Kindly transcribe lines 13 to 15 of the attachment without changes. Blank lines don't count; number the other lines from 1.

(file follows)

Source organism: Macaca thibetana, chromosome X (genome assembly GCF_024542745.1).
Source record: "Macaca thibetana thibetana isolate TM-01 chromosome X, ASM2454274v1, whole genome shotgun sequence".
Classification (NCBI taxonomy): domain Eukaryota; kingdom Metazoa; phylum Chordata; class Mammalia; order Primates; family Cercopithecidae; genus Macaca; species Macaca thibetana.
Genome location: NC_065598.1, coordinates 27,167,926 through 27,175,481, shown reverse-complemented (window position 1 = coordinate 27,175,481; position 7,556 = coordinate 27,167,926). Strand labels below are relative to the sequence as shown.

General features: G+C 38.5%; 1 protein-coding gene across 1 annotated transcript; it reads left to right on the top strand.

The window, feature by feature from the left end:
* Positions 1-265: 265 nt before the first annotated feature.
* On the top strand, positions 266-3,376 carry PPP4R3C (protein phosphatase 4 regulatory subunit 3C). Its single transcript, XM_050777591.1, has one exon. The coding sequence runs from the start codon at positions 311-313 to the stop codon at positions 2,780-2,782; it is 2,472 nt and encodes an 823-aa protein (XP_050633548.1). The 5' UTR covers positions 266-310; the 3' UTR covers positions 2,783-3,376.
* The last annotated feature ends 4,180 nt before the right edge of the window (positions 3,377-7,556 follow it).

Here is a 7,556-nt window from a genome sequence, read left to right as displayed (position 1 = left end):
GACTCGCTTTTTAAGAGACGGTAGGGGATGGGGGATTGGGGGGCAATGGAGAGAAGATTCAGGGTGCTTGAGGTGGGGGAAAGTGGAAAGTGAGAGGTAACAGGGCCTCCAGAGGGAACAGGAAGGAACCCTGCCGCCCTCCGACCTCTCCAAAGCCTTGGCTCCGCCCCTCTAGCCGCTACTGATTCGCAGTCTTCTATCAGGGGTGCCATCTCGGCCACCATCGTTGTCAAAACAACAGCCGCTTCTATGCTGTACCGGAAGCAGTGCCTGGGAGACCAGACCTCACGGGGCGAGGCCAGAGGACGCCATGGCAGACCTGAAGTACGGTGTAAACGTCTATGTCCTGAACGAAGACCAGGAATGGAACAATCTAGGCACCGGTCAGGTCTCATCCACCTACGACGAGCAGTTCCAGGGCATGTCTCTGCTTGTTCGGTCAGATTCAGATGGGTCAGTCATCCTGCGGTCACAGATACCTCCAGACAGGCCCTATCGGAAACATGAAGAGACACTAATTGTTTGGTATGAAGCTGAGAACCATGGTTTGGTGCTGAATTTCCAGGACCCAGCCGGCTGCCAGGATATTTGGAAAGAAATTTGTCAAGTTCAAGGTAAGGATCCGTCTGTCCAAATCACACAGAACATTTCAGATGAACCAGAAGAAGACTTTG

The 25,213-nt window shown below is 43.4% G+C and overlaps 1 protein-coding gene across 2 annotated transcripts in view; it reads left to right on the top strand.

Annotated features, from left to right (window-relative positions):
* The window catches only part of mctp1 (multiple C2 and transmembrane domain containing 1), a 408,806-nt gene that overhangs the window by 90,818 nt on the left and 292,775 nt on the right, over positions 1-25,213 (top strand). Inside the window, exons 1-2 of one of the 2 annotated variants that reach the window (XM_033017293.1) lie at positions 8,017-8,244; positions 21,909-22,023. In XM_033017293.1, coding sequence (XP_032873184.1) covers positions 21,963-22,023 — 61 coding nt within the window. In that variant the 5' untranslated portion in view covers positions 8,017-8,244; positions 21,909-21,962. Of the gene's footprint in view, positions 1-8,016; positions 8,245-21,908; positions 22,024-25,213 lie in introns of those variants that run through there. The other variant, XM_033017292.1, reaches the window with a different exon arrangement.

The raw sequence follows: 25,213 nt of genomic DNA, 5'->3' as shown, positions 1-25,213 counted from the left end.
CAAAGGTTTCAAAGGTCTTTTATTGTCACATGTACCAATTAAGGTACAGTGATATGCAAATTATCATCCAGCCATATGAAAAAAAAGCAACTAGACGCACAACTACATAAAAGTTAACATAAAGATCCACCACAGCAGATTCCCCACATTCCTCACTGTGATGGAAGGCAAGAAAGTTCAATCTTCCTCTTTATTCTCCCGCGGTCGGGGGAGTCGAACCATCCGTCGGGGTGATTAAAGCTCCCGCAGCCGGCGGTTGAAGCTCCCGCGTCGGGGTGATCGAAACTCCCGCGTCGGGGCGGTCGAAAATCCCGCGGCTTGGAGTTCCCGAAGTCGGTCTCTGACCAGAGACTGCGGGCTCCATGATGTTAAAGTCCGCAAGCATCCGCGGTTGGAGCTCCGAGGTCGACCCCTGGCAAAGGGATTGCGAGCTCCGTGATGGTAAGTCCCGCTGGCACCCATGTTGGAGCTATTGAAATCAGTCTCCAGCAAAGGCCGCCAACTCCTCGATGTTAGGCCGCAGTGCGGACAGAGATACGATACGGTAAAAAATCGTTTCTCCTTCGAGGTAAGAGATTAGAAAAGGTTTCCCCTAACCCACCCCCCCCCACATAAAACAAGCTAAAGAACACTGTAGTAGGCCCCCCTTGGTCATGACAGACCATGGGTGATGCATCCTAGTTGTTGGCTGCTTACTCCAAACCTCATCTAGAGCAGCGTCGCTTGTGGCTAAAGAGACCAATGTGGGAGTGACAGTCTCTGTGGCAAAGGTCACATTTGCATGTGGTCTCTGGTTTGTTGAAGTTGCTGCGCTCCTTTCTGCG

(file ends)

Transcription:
Annotated features, from left to right (window-relative positions):
* The window catches only part of mctp1 (multiple C2 and transmembrane domain containing 1), a 408,806-nt gene that overhangs the window by 90,818 nt on the left and 292,775 nt on the right, over positions 1-25,213 (top strand). Inside the window, exons 1-2 of one of the 2 annotated variants that reach the window (XM_033017293.1) lie at positions 8,017-8,244; positions 21,909-22,023. In XM_033017293.1, coding sequence (XP_032873184.1) covers positions 21,963-22,023 — 61 coding nt within the window. In that variant the 5' untranslated portion in view covers positions 8,017-8,244; positions 21,909-21,962. Of the gene's footprint in view, positions 1-8,016; positions 8,245-21,908; positions 22,024-25,213 lie in introns of those variants that run through there. The other variant, XM_033017292.1, reaches the window with a different exon arrangement.

The raw sequence follows: 25,213 nt of genomic DNA, 5'->3' as shown, positions 1-25,213 counted from the left end.